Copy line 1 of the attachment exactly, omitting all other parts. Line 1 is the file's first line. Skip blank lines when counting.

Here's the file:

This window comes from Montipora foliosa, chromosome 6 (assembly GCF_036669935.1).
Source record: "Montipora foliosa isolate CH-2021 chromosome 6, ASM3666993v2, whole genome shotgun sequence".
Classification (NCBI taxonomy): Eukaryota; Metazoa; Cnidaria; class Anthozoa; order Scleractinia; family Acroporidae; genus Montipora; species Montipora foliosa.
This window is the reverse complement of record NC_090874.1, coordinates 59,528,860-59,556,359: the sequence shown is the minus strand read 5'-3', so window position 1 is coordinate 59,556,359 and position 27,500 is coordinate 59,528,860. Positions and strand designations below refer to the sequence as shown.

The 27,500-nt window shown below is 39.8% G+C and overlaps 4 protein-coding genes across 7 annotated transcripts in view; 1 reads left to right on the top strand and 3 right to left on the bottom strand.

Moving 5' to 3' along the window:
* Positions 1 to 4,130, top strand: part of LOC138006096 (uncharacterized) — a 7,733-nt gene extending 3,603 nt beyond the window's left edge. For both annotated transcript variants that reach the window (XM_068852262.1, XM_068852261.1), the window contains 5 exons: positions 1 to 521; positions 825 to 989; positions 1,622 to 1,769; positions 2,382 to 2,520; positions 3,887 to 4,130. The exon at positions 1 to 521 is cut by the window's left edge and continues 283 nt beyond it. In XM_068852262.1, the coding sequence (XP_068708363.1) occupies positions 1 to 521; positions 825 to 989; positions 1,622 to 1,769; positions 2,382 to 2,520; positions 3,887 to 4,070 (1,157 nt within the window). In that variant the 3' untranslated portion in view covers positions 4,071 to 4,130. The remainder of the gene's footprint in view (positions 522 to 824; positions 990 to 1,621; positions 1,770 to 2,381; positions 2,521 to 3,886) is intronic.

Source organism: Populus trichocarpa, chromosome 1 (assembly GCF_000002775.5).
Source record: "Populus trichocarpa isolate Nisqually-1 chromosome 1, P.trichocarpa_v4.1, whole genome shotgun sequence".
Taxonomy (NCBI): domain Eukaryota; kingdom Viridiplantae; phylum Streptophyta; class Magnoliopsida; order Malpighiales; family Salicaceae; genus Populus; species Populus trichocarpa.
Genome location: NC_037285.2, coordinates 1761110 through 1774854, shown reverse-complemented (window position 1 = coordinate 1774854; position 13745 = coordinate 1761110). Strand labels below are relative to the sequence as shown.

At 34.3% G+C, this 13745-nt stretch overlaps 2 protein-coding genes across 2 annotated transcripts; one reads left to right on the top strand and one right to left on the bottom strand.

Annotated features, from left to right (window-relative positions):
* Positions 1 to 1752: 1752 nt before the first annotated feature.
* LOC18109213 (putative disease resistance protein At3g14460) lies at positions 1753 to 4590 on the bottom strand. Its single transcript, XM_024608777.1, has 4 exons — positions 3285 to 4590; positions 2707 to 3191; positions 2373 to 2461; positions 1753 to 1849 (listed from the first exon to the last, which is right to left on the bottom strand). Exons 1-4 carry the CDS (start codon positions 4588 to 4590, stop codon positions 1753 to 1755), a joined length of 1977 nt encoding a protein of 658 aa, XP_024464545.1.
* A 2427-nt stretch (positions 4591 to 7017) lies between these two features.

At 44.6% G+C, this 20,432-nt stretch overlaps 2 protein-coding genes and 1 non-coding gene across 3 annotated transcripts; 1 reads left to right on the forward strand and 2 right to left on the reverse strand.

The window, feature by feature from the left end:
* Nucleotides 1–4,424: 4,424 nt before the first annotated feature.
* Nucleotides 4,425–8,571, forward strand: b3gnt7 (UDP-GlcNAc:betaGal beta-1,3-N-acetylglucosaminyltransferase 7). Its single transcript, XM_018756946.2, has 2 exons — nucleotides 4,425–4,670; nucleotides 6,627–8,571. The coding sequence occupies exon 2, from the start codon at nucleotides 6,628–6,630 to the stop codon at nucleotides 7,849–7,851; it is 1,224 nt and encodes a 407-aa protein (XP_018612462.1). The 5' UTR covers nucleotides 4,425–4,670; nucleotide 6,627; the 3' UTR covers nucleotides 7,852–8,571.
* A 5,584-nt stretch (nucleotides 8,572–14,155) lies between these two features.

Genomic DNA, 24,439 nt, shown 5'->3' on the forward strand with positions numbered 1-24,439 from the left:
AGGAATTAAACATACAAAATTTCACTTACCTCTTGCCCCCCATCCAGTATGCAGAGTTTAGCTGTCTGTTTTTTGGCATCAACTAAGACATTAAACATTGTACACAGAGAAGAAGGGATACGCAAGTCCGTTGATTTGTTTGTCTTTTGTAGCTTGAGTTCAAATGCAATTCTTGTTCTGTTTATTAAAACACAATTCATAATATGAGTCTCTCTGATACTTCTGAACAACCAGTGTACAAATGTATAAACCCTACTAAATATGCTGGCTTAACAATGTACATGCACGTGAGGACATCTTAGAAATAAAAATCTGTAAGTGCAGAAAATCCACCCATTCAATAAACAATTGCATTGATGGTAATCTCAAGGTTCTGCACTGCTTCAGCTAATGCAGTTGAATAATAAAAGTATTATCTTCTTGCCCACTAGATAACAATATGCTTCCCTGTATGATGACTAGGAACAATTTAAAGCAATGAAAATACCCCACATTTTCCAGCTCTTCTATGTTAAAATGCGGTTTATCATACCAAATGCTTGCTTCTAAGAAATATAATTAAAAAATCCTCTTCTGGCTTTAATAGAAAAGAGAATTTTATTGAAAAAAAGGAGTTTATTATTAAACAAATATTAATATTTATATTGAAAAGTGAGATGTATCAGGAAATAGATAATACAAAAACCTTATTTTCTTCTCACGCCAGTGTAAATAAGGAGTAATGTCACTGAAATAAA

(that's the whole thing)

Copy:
This window comes from Montipora foliosa, chromosome 6 (assembly GCF_036669935.1).